Rob Gold, who graduated from Lincoln Law School in 1986, credited Mr. Bertolani with “everything that I have accomplished.” A veteran Sacramento County prosecutor, Gold was promoted to assistant chief deputy DA earlier this year. But before meeting the Lincoln Law School dean in 1982, he was seeking direction in life.
 
“I was recently married and working part-time as a sportswriter for the Sacramento Union and playing Frisbee golf,” Gold said. “My wife said, ‘Hey, did you know there is this law school by the Safeway?’
“I’d done terrible on the (Law School Admissions Test), but Victor said, ‘I’m going to give you a chance,’ ” Gold recalled. “He was my first-year torts professor. He always had a twinkle in his eye and a smile – but he also had high standards and high expectations. He was giving you an opportunity, and he wanted you to take advantage of it and succeed.”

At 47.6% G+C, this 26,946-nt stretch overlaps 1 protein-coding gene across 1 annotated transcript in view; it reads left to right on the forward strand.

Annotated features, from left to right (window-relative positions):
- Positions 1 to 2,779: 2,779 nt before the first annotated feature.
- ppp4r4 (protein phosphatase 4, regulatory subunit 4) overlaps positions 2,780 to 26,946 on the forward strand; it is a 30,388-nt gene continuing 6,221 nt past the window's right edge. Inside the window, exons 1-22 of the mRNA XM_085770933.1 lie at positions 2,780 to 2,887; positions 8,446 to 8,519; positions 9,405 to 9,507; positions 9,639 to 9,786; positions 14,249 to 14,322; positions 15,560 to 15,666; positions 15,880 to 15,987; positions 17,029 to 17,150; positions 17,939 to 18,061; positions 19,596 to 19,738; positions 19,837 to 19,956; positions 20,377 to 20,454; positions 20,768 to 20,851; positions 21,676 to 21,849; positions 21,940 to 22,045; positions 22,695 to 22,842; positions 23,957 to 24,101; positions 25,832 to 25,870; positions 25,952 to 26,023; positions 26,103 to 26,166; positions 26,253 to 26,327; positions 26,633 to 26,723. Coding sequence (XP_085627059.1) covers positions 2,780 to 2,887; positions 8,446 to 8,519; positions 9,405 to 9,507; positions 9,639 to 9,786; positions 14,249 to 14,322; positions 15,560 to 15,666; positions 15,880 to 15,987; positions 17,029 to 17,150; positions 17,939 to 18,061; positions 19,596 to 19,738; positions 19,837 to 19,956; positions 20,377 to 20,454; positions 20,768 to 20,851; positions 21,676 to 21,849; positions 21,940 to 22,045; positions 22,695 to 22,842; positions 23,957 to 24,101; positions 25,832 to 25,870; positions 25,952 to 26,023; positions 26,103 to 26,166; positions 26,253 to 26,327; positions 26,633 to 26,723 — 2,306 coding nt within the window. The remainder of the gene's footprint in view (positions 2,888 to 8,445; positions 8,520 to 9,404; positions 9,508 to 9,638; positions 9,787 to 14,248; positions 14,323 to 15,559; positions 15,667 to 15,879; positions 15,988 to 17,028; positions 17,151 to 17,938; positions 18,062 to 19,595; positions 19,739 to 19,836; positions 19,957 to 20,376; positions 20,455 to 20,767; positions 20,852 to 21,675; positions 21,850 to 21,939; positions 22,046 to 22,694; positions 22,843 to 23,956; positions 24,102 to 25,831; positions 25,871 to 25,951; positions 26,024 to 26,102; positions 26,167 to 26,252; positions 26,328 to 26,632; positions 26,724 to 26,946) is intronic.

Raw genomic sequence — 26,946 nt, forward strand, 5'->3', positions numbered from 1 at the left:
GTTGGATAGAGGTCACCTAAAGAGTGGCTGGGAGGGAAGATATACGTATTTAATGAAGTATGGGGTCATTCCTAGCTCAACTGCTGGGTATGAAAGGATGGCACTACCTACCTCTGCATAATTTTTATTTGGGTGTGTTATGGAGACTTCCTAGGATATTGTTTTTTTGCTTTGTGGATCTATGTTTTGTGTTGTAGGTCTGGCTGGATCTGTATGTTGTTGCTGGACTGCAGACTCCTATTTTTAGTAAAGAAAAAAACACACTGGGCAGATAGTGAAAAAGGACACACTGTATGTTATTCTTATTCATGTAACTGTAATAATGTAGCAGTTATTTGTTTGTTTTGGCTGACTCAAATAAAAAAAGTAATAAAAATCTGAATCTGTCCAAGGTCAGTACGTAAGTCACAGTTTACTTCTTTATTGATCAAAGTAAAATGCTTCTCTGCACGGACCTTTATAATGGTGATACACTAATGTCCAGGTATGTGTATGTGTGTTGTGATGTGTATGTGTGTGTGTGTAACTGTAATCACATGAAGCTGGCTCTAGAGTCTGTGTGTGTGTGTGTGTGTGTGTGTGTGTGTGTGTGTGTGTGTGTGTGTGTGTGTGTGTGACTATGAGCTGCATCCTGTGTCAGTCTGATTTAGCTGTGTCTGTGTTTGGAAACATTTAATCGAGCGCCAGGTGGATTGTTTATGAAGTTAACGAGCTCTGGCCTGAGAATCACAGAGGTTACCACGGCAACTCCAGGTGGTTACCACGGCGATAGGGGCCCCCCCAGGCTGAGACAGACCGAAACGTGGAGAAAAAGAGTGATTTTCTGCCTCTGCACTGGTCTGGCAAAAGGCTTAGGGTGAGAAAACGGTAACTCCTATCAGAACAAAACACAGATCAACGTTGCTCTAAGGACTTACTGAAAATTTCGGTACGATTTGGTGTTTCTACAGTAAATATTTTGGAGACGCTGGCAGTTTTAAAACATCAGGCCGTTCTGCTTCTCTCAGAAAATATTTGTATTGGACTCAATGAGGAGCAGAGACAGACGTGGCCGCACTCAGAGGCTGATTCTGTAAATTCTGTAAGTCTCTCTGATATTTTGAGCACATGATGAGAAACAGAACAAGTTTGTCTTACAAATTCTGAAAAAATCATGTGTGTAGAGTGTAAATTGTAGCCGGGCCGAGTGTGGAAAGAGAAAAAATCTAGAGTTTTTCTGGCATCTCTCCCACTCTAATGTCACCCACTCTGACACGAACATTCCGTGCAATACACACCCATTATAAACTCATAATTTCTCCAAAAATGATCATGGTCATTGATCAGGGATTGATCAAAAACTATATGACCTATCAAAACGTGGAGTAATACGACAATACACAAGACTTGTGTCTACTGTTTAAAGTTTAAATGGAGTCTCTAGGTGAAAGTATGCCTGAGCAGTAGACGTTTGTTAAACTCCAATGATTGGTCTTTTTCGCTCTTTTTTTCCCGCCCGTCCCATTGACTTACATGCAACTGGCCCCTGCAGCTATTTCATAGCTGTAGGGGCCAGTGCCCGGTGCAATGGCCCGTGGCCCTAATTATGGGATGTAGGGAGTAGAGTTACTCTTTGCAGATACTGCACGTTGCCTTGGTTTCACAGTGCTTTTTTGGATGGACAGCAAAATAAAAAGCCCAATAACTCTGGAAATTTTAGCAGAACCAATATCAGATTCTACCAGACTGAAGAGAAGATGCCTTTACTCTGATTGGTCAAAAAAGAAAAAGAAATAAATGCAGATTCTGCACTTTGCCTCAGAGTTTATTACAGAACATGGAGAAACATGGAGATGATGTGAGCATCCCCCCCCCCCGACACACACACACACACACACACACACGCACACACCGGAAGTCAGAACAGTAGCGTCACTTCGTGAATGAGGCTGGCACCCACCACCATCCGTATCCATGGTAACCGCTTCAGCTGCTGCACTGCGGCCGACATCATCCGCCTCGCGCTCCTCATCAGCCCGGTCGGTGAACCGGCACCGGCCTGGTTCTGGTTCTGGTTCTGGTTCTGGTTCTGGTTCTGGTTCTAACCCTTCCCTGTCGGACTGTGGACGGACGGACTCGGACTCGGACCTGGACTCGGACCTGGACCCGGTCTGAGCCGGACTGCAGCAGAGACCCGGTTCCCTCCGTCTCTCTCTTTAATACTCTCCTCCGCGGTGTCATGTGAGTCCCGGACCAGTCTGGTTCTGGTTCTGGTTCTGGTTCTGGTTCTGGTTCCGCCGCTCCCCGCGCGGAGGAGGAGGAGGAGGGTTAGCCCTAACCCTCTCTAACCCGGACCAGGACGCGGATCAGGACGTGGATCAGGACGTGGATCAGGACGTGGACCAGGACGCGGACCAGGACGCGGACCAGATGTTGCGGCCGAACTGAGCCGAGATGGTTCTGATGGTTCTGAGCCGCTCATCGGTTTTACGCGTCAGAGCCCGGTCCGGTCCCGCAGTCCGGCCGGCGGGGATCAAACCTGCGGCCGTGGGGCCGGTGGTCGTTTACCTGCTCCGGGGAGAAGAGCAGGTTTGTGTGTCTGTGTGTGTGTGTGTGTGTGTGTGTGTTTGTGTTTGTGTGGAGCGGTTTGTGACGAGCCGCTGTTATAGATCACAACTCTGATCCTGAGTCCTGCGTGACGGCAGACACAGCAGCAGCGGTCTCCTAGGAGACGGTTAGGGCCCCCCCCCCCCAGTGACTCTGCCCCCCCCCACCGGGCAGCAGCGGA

Mr. Bertolani was born in 1934. His parents, Mary and Victor Bertolani, ran a travel agency and were leaders in Sacramento’s Italian American community. He graduated from Christian Brothers High School in 1952 and earned bachelor’s and law degrees from Santa Clara University. He rose to the rank of captain while serving on active and reserve duty in the Army from 1959 to 1964.
A prominent attorney for more than four decades, he represented clients in medical malpractice and personal injury lawsuits, including families of victims of the notorious 1972 plane crash into a Farrell’s ice cream parlor near Sacramento Executive Airport. He served as chief counsel for powerful labor unions, including Plumbers and Pipefitters Local 447 and International Brotherhood of Electrical Workers Local 340.
 
He was married since 1957 to the former Cathy Schuler and had four children. He previously served as a Jesuit High School trustee and a member of the Santa Clara Board of Athletics Control. He was an intellectual man “who read all kinds of history books” and “an avid sports fan who loved the (San Francisco) Giants,” his son Victor said.
 
In addition to his wife and son, Mr. Bertolani is survived by three daughters, Elizabeth O’Brien, Kathleen Haack and Mary Liston; and six grandchildren.
 
submitted Apr. 17, 2015 1:44P